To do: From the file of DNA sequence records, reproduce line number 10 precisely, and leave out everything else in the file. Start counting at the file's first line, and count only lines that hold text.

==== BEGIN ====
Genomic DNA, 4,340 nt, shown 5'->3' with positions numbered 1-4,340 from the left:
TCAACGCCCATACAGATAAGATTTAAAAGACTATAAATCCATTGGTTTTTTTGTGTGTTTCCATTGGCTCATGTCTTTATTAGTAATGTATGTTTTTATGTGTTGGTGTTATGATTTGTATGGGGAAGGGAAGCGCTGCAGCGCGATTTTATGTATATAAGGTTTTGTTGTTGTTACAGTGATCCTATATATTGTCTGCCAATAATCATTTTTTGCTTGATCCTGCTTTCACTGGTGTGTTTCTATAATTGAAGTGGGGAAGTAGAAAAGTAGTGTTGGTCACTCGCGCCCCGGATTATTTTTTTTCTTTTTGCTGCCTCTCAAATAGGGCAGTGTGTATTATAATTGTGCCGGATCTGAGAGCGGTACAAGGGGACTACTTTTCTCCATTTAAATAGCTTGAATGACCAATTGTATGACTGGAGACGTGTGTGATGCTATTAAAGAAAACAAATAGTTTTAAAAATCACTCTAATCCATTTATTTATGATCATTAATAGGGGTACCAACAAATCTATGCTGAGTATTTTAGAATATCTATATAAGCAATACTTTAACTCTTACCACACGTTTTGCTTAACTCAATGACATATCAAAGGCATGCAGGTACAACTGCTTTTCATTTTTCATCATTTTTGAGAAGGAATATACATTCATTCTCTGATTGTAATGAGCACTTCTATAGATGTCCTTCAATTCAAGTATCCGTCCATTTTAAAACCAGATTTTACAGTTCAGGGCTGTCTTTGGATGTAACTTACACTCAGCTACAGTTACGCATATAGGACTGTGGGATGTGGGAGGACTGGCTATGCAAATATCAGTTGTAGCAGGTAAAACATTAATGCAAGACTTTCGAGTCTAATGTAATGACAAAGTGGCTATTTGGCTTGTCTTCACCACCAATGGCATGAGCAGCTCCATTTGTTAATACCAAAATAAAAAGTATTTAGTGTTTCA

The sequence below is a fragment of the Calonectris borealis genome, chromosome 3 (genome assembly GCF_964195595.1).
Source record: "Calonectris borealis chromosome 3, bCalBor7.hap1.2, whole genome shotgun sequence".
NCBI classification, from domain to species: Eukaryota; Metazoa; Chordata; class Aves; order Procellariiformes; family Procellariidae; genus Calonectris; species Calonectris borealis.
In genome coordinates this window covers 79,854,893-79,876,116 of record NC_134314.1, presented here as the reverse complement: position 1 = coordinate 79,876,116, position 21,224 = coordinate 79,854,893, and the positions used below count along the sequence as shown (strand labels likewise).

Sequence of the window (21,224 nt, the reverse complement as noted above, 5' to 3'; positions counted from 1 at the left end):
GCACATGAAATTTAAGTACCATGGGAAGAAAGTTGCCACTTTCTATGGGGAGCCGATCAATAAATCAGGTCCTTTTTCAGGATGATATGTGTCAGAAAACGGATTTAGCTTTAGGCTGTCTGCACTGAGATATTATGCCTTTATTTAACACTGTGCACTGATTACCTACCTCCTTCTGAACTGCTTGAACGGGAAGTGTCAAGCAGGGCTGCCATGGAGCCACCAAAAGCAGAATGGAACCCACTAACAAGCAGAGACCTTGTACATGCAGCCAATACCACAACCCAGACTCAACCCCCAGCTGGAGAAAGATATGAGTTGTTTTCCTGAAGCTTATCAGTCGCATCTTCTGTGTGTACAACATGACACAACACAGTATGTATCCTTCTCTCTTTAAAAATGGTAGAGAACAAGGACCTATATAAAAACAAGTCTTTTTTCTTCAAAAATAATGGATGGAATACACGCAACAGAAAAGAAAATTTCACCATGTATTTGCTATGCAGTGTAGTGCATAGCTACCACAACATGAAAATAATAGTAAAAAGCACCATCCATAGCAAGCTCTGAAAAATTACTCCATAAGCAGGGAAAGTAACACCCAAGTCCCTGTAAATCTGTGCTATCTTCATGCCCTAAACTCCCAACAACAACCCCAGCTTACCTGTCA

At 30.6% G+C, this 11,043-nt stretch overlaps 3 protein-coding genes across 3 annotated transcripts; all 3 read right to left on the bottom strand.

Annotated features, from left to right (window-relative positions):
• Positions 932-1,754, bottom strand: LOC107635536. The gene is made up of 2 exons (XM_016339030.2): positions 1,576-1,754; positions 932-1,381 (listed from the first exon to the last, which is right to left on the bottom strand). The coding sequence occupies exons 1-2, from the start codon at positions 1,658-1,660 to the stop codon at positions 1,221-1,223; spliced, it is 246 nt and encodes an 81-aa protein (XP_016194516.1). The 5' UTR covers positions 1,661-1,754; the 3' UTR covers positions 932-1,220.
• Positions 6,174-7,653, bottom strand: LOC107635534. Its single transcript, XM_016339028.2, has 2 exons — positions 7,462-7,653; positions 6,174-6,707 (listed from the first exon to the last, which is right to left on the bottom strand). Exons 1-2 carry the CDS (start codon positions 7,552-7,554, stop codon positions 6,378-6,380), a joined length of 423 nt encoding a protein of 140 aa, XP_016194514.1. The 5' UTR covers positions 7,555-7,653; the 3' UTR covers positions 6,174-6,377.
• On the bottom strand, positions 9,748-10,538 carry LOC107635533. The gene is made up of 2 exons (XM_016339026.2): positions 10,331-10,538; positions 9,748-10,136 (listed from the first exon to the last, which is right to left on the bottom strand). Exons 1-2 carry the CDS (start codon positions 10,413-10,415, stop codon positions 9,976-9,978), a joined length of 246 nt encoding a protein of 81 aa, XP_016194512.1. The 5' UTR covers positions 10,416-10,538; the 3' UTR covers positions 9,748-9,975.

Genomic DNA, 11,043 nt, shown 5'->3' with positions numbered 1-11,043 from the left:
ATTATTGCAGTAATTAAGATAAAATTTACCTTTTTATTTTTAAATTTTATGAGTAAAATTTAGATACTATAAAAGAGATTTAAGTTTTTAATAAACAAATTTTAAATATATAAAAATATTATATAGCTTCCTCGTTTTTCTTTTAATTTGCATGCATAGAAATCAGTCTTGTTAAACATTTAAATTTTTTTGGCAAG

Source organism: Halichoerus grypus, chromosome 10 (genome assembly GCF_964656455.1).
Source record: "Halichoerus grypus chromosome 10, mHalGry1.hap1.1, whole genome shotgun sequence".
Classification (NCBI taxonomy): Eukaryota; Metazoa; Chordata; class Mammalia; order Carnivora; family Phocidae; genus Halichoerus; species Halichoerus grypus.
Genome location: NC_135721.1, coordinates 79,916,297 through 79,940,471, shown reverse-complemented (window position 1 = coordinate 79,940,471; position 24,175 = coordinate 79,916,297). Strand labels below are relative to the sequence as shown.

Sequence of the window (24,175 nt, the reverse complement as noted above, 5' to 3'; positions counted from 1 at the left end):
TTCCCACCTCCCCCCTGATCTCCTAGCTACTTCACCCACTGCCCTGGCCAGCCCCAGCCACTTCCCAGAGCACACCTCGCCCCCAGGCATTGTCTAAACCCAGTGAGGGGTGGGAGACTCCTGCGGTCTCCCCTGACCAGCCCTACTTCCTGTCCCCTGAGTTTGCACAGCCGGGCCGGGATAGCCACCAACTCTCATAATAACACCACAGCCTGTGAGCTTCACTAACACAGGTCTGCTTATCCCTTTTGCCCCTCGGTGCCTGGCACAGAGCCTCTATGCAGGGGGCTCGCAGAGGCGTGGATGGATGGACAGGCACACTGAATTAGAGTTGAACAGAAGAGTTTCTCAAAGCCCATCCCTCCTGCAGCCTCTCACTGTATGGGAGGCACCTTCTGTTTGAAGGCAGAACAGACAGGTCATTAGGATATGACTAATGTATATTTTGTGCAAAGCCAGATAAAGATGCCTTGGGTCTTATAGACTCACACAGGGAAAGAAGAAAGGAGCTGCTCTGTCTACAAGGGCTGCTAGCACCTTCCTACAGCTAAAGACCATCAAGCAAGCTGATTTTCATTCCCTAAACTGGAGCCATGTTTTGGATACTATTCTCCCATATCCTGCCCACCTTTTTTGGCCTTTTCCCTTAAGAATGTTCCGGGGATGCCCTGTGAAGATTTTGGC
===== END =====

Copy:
Annotated features, from left to right (window-relative positions):